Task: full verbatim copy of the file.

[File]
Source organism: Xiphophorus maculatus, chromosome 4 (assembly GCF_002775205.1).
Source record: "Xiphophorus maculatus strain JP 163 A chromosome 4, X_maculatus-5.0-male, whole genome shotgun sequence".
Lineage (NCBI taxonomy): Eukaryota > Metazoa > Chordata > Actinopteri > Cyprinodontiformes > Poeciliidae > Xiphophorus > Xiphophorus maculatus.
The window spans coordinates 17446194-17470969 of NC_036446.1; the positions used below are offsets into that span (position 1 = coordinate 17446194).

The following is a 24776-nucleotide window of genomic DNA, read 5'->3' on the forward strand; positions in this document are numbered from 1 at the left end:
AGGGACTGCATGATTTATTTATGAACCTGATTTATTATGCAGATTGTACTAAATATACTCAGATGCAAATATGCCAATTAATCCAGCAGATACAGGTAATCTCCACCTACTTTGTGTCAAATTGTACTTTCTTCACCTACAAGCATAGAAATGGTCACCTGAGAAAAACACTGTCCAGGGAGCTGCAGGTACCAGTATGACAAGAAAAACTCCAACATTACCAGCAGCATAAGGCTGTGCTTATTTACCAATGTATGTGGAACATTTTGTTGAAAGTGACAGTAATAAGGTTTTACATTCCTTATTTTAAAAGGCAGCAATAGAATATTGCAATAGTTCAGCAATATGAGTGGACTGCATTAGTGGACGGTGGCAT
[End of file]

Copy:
Source organism: Xiphophorus maculatus, chromosome 4 (assembly GCF_002775205.1).
Source record: "Xiphophorus maculatus strain JP 163 A chromosome 4, X_maculatus-5.0-male, whole genome shotgun sequence".
Lineage (NCBI taxonomy): Eukaryota > Metazoa > Chordata > Actinopteri > Cyprinodontiformes > Poeciliidae > Xiphophorus > Xiphophorus maculatus.
The window spans coordinates 17446194-17470969 of NC_036446.1; the positions used below are offsets into that span (position 1 = coordinate 17446194).

The following is a 24776-nucleotide window of genomic DNA, read 5'->3' on the forward strand; positions in this document are numbered from 1 at the left end:
AGGGACTGCATGATTTATTTATGAACCTGATTTATTATGCAGATTGTACTAAATATACTCAGATGCAAATATGCCAATTAATCCAGCAGATACAGGTAATCTCCACCTACTTTGTGTCAAATTGTACTTTCTTCACCTACAAGCATAGAAATGGTCACCTGAGAAAAACACTGTCCAGGGAGCTGCAGGTACCAGTATGACAAGAAAAACTCCAACATTACCAGCAGCATAAGGCTGTGCTTATTTACCAATGTATGTGGAACATTTTGTTGAAAGTGACAGTAATAAGGTTTTACATTCCTTATTTTAAAAGGCAGCAATAGAATATTGCAATAGTTCAGCAATATGAGTGGACTGCATTAGTGGACGGTGGCAT